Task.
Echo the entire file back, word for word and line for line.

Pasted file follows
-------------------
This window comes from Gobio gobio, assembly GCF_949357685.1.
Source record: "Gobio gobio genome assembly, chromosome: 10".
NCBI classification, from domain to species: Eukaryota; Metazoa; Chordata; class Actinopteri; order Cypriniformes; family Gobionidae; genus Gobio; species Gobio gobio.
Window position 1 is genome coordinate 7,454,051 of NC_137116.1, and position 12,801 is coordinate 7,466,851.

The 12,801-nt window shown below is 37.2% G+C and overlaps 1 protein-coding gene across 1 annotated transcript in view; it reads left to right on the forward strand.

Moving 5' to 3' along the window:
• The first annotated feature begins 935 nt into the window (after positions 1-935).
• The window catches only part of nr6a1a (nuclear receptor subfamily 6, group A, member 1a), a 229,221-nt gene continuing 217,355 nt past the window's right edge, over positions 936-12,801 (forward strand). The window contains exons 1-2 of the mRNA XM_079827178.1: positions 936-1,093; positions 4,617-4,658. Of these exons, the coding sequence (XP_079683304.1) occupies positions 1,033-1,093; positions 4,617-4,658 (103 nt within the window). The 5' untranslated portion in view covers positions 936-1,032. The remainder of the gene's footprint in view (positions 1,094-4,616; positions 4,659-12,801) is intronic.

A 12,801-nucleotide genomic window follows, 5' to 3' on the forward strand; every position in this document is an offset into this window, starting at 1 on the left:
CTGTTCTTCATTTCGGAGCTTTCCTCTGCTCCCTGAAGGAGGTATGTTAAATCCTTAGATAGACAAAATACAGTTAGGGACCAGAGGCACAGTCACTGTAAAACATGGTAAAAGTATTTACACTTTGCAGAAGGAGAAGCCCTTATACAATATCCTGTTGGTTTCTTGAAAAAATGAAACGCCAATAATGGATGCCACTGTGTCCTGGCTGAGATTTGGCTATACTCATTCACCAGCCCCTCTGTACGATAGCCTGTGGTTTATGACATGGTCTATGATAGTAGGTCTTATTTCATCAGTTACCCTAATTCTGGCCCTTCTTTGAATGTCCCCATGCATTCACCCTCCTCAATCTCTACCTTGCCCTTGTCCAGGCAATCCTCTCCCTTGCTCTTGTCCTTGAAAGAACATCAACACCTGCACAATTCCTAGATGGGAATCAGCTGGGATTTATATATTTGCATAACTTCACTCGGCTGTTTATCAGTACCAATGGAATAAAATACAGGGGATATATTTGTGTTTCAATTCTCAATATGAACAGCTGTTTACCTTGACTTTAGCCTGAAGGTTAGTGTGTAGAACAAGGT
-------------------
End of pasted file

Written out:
This window comes from Gobio gobio, assembly GCF_949357685.1.
Source record: "Gobio gobio genome assembly, chromosome: 10".
NCBI classification, from domain to species: Eukaryota; Metazoa; Chordata; class Actinopteri; order Cypriniformes; family Gobionidae; genus Gobio; species Gobio gobio.
Window position 1 is genome coordinate 7,454,051 of NC_137116.1, and position 12,801 is coordinate 7,466,851.

The 12,801-nt window shown below is 37.2% G+C and overlaps 1 protein-coding gene across 1 annotated transcript in view; it reads left to right on the forward strand.

Moving 5' to 3' along the window:
• The first annotated feature begins 935 nt into the window (after positions 1-935).
• The window catches only part of nr6a1a (nuclear receptor subfamily 6, group A, member 1a), a 229,221-nt gene continuing 217,355 nt past the window's right edge, over positions 936-12,801 (forward strand). The window contains exons 1-2 of the mRNA XM_079827178.1: positions 936-1,093; positions 4,617-4,658. Of these exons, the coding sequence (XP_079683304.1) occupies positions 1,033-1,093; positions 4,617-4,658 (103 nt within the window). The 5' untranslated portion in view covers positions 936-1,032. The remainder of the gene's footprint in view (positions 1,094-4,616; positions 4,659-12,801) is intronic.

A 12,801-nucleotide genomic window follows, 5' to 3' on the forward strand; every position in this document is an offset into this window, starting at 1 on the left:
CTGTTCTTCATTTCGGAGCTTTCCTCTGCTCCCTGAAGGAGGTATGTTAAATCCTTAGATAGACAAAATACAGTTAGGGACCAGAGGCACAGTCACTGTAAAACATGGTAAAAGTATTTACACTTTGCAGAAGGAGAAGCCCTTATACAATATCCTGTTGGTTTCTTGAAAAAATGAAACGCCAATAATGGATGCCACTGTGTCCTGGCTGAGATTTGGCTATACTCATTCACCAGCCCCTCTGTACGATAGCCTGTGGTTTATGACATGGTCTATGATAGTAGGTCTTATTTCATCAGTTACCCTAATTCTGGCCCTTCTTTGAATGTCCCCATGCATTCACCCTCCTCAATCTCTACCTTGCCCTTGTCCAGGCAATCCTCTCCCTTGCTCTTGTCCTTGAAAGAACATCAACACCTGCACAATTCCTAGATGGGAATCAGCTGGGATTTATATATTTGCATAACTTCACTCGGCTGTTTATCAGTACCAATGGAATAAAATACAGGGGATATATTTGTGTTTCAATTCTCAATATGAACAGCTGTTTACCTTGACTTTAGCCTGAAGGTTAGTGTGTAGAACAAGGT